Weed men­ace

Shepparton News - Country News - - FRONT PAGE -

A pesky weed is in­vad­ing the streets of Mer­rigum, with one res­i­dent say­ing it is tak­ing hun­dreds of litres of her­bi­cide to keep it at bay.

Frank Vara­pa­dio, who has lived in the area for a num­ber of years, says the weed Al­ter­nan­thera pun­gens Kunth, known as khaki weed, is ‘‘worse than bindi-eye’’.

Af­ter dis­cov­er­ing the weed three years ago, Mr Vara­pa­dio said he had been see­ing its pres­ence in the com­mu­nity in­crease, de­spite at­tempts to spray and re­move it. ‘‘It’s just ev­ery­where,’’ he said. Mr Vara­pa­dio said the weed could eas­ily spread into nearby pas­tures, mak­ing them ‘‘use­less’’.

He said the sit­u­a­tion be­came worse when the Con­nec­tions pro­ject be­gan, with ve­hi­cles in­volved in the con­struc­tion work spread­ing the plant’s spurs with their tyres.

‘‘It only grows along chan­nel banks or where they have trav­elled and spread it.

‘‘If you spray it then you only get about a quar­ter the next year.’’

With the weed vis­i­ble along chan­nel banks and through the main street of Mer­rigum, Mr Vara­pa­dio is call­ing on Goul­burn-Mur­ray Wa­ter to im­prove its con­trol of the weed.

Agri­cul­ture Vic­to­ria puts the sta­tus of the weed in the north-cen­tral and Goul­burn Bro­ken catch­ments as ‘re­gion­ally con­trolled’.

G-MW field ser­vices man­ager Stu­art Nield said khaki weed had been an ‘‘emerg­ing weed’’ for a num­ber of years and was com­monly found on the side of roads.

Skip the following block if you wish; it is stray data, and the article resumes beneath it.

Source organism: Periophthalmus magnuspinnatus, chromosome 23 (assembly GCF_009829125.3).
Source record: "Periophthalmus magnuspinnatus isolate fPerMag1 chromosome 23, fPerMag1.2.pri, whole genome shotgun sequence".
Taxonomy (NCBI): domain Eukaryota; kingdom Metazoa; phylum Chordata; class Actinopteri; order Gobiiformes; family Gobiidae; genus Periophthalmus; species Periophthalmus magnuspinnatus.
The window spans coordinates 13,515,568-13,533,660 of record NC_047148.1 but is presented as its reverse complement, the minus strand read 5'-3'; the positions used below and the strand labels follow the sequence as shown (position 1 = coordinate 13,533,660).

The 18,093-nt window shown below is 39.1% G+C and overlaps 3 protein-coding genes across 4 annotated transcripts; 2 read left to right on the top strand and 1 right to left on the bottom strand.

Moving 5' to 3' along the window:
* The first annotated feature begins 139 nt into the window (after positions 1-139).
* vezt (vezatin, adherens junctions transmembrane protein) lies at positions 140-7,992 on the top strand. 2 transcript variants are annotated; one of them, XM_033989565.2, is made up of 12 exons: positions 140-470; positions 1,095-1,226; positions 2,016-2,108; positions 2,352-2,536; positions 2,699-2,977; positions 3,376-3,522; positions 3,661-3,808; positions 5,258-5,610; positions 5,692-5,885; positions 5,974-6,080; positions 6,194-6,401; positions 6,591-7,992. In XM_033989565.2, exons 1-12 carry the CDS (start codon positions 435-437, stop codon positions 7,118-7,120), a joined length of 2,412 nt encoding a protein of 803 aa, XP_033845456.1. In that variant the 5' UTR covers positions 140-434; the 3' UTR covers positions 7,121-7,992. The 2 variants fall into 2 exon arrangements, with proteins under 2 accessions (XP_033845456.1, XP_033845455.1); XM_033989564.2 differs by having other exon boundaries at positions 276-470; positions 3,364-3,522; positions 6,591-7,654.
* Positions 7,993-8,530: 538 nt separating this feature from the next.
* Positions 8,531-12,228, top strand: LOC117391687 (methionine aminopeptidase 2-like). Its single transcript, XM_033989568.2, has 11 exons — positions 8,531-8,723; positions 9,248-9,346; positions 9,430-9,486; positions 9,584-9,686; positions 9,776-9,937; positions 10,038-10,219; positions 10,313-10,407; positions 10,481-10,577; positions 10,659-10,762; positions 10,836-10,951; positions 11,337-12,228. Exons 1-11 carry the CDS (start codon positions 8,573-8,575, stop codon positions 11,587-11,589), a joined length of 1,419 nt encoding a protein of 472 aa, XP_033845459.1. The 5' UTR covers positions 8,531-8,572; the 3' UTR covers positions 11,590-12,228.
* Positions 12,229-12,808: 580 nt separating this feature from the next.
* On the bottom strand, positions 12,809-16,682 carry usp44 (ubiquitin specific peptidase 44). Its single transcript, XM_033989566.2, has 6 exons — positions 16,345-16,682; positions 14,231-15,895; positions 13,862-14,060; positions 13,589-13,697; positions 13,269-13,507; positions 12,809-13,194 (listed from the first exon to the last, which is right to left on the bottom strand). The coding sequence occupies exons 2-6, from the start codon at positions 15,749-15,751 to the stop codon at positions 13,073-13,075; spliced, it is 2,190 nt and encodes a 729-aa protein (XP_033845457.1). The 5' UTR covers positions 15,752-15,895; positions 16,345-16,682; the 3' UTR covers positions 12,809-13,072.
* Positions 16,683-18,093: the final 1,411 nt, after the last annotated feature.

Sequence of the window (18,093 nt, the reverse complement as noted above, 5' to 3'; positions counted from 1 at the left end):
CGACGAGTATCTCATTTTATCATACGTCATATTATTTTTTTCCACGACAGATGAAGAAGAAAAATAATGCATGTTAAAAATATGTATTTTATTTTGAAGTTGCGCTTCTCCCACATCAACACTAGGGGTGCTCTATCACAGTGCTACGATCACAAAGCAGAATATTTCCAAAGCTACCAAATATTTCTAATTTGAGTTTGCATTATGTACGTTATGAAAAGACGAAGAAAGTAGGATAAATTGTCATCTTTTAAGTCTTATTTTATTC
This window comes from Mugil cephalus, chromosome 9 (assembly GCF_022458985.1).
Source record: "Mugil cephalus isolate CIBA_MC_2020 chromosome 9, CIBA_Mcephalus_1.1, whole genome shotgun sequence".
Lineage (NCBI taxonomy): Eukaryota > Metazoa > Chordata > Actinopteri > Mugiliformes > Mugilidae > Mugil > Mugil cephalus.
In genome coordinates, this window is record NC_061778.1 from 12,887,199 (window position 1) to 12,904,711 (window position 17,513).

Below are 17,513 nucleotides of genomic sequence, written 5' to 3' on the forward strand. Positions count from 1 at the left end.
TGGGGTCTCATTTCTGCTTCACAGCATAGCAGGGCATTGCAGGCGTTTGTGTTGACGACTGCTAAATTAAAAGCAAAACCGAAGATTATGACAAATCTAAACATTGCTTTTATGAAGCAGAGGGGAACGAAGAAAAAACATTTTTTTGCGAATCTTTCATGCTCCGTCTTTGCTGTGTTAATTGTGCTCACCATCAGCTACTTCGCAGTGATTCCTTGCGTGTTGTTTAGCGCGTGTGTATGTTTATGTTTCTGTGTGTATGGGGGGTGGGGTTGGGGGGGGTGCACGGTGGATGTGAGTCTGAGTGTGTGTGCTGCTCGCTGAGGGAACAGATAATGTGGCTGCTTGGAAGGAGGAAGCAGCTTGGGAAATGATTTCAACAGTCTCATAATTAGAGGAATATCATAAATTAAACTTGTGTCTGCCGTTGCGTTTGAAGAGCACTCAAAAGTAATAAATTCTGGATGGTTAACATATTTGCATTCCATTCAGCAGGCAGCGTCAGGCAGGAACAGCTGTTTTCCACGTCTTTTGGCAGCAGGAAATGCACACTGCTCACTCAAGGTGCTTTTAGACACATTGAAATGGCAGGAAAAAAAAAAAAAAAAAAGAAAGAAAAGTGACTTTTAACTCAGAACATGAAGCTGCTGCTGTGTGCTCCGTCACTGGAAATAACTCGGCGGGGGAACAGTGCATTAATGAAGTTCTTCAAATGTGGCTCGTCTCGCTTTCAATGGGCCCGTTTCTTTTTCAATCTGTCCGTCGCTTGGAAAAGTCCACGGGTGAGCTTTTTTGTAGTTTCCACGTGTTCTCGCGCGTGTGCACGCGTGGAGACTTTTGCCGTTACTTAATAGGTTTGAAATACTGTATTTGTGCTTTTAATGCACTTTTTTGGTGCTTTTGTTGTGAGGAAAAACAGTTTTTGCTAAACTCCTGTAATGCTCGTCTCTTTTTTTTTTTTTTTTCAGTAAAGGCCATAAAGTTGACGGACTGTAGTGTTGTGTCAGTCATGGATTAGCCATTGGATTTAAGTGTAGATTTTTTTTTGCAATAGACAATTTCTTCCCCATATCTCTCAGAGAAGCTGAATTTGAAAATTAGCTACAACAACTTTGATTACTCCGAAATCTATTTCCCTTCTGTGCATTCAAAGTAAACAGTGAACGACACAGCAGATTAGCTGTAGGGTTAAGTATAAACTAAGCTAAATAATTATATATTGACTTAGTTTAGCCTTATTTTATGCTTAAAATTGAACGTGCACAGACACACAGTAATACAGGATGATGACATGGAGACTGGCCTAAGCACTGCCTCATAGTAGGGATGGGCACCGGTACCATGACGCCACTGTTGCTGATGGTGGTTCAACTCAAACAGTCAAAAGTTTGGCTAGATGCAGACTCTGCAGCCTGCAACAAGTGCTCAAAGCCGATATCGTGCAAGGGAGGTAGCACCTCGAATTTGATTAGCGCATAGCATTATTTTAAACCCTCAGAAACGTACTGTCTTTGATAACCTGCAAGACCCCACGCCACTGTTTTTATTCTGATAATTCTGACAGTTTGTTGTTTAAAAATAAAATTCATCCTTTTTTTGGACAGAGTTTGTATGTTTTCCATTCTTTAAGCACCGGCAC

‘‘It is a pro­lific seeder and can spread when the weed’s prickly burrs at­tach to an­i­mals, equip­ment and cloth­ing,’’ Mr Nield said.

‘‘Ve­hi­cle tyres con­trib­ute to its dis­per­sal which is why it is known to spread rapidly along road­sides. Khaki weed has been found on G-MW channels and drains.’’

Mr Nield said the Aquatic Plants Ser­vice Unit was re­spon­si­ble for the mon­i­tor­ing and con­trol of ter­res­trial and aquatic weeds across the Goul­burn Mur­ray Ir­ri­gation District.

‘‘The unit has been mon­i­tor­ing and ac­tively treat­ing khaki weed for a num­ber of years now as part of its Ac­cess and Vis­i­bil­ity Spray Pro­gram,’’ he said.

This pro­gram op­er­ates through­out the year to keep weeds at bay on and around G-MW’s ir­ri­gation and drainage in­fra­struc­ture.

Mr Nield said G-MW also worked with agen­cies in­clud­ing DEDJTR and catch­ment man­age­ment au­thor­i­ties. Al­ter­nan­thera pun­gens Kunth, known as khaki grass, has spread along ir­ri­gation channels and road­sides.

Los­ing bat­tle . . . Mer­rigum’s Frank Vara­pa­dio says khaki grass is tak­ing a hold across the re­gion.

Pesky pest . . .

On the move . . . The ground­cover weed also has burrs that at­tach to ve­hi­cles and cloth­ing.

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